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CDO Issuers Awaken Market-Value Sector
Asset Backed Alert, Harrison Scott Publications Inc. (October 1, 2004)

Collateralized debt obligations supported by actively traded pools of assets are making a comeback.

A growing number of CDO issuers are working on - or at least thinking about - floating so-called market-value transactions over the next few months. Such deals, which once ruled the CDO arena, had largely vanished for several years as nervous investors flocked to more-stable cashflow issues.

Now asset managers are interested in following the lead of GoldenTree Asset Management of New York, Sankaty Advisors of Boston and Tennenbaum Capital Partners of Santa Monica, Calif. - all of which recently completed market-value deals. Deutsche Bank ran the books on Sankaty's and GoldenTree's most recent issues, while CDC IXIS was the underwriter of Tennenbaum's transaction. Word has it that both banks, as well as Morgan Stanley, are working on similar offerings from other shops.

"It's not the drought that we had been experiencing," said Gary Witt, a managing director in Moody's CDO group.

Managers of market-value deals usually mark their collateral to market on a daily or weekly basis. That's because they constantly buy and sell assets as they strive to generate the largest possible returns and maintain liquidity. Their CDOs can contain an array of rated and unrated collateral, including corporate bonds and loans, distressed debt, government securities, structured products, commercial paper, credit-default swaps and even equities.

Such deals lost their luster in the late 1990s, as mounting losses, fluctuating bond prices and spotty liquidity within the collateral pools scared off investors. Still, proponents of market-value transactions point out that their deals performed better than cashflow CDOs backed by unsecured corporate bonds. But investors have snubbed those issues over the years as well, gravitating instead to bonds backed by less-risky assets.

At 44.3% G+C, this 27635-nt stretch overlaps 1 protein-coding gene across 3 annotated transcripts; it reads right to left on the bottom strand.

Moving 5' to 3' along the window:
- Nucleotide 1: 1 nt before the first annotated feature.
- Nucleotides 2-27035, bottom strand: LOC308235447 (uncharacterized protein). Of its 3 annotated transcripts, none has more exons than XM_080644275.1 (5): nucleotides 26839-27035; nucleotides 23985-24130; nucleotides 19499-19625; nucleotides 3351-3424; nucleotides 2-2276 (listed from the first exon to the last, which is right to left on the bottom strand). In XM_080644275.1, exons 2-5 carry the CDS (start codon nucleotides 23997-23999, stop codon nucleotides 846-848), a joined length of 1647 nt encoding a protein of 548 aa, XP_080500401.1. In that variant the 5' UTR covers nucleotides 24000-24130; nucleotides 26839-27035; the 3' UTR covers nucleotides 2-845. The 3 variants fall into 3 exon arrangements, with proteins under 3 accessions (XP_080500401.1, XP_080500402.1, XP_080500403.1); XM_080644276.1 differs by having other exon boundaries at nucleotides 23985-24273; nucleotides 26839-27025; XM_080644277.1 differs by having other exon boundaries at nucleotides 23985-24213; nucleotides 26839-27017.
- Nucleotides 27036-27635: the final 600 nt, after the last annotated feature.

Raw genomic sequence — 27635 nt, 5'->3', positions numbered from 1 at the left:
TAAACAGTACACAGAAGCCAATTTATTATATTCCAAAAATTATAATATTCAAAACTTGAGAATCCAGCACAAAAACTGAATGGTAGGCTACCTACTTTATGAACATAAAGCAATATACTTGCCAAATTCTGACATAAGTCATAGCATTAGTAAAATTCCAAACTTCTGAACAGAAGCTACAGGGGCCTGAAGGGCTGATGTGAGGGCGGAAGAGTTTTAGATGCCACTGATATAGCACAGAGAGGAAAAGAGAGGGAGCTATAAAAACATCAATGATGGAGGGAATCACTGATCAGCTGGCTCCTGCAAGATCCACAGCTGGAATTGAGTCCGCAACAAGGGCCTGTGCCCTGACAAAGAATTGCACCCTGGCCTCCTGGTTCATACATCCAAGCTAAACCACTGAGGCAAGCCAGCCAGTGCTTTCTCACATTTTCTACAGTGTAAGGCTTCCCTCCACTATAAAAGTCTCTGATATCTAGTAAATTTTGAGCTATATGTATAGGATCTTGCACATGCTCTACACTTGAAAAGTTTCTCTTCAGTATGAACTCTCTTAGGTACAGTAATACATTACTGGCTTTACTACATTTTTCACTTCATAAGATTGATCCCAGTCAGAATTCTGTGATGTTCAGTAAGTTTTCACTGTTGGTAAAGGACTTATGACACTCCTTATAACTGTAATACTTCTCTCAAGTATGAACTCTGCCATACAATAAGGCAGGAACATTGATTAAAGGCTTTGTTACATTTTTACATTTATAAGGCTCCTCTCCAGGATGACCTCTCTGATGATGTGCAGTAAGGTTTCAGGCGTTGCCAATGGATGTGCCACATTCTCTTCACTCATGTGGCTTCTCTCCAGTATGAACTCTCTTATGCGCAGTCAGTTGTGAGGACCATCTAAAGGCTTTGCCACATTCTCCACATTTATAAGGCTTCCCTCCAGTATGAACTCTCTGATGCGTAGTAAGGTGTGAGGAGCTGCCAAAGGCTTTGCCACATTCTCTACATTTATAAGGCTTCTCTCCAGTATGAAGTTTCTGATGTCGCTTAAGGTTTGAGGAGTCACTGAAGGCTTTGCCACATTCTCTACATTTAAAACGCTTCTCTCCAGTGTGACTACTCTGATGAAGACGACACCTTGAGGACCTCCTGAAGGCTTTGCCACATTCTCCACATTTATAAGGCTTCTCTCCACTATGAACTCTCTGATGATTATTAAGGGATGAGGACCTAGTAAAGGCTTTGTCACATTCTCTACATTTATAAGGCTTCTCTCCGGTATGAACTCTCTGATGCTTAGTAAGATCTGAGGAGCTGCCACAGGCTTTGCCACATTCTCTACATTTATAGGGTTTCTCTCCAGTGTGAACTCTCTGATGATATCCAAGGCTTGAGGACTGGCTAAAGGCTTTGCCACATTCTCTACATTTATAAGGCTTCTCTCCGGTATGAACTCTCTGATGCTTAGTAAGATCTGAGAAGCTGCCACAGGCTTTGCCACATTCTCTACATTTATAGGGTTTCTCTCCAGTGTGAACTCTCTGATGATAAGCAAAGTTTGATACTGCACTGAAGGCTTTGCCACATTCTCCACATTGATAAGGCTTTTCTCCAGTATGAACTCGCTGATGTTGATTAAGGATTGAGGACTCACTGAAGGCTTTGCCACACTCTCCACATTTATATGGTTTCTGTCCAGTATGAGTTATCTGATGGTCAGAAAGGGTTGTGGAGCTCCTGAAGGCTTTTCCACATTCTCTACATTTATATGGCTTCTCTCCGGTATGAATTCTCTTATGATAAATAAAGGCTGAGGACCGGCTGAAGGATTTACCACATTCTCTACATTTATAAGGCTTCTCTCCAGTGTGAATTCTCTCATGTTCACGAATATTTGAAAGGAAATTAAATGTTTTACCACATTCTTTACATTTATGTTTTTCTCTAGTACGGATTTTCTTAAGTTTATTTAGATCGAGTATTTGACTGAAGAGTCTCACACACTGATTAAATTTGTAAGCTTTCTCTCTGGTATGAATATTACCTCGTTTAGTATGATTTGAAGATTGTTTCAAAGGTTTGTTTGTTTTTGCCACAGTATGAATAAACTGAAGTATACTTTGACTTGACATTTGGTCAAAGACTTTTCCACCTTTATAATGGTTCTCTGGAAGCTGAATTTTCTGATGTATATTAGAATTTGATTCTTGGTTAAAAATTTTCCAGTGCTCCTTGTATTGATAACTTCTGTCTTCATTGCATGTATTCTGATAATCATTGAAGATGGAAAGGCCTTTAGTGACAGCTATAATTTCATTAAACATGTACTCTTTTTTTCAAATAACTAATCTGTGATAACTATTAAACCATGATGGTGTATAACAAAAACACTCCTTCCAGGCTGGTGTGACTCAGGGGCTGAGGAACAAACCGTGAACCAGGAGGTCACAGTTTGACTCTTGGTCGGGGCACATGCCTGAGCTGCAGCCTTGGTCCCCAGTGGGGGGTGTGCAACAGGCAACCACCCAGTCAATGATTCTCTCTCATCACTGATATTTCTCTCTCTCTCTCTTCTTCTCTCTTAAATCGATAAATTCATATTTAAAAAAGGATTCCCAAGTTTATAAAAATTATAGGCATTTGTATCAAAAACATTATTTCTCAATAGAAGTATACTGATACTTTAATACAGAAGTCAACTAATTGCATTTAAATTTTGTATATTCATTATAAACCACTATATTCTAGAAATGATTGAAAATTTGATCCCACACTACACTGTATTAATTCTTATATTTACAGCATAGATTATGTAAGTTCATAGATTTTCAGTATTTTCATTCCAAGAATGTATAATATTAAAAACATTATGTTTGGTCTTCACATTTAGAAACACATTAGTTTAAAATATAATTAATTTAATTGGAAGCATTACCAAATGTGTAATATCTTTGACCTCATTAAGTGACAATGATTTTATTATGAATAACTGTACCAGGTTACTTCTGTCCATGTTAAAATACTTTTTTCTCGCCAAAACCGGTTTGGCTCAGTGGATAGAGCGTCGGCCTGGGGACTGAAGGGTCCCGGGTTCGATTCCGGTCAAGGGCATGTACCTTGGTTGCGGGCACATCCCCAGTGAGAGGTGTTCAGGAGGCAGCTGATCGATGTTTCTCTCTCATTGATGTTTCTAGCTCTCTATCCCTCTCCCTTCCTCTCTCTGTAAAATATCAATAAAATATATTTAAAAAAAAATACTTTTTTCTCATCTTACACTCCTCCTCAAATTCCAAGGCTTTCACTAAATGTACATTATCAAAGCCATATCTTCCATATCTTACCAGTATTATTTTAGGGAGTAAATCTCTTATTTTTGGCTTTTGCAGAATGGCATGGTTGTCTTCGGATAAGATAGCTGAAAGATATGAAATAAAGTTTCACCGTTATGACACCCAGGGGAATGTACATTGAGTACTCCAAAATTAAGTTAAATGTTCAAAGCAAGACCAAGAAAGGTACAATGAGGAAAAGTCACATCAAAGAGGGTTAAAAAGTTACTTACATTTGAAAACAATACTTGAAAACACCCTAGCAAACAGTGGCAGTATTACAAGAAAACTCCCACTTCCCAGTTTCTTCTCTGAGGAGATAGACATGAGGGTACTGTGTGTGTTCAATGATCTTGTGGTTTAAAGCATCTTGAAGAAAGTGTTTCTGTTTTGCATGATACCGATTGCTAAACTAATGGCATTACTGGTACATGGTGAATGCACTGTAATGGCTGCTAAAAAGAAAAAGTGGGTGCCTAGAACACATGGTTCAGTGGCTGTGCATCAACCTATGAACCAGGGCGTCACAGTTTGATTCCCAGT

Most of the deals that caught their attention were cashflow CDOs, which are generally buy-and-hold vehicles that seek to minimize the risk of defaults among their collateral. The managers of such transactions usually restrict their investments to less varied pools of higher-quality assets.

Among those issues are deals collateralized by asset- and mortgage-backed securities, which now account for the majority of CDO collateral. Unfortunately for CDO issuers, soaring demand for securitized issues has pushed down returns on such investments. Hence, the resurgent appeal of market-value deals, which allow issuers to tap a broader spectrum of assets with fatter arbitrage opportunities. "There's not much visible out there yet, but we do know of a lot of managers who are talking about it," said one CDO researcher at a Wall Street bank.

Today's market-value CDOs often bear little resemblance to their 20th-century counterparts. For instance, the deals from GoldenTree and Sankaty don't invest in private equity instruments, which were once common as CDO collateral. Private equity holdings fell out of favor with many CDO investors because they couldn't figure out how much the assets were worth.

The main obstacle now facing market-value transactions is that most CDO buyers are used to evaluating deals based on the credit quality of their underlying assets.

Market-value CDOs "will get a push-back from investors who may not be comfortable with . . . shifting from a probability-of-default analysis to a market-value analysis," the researcher said.



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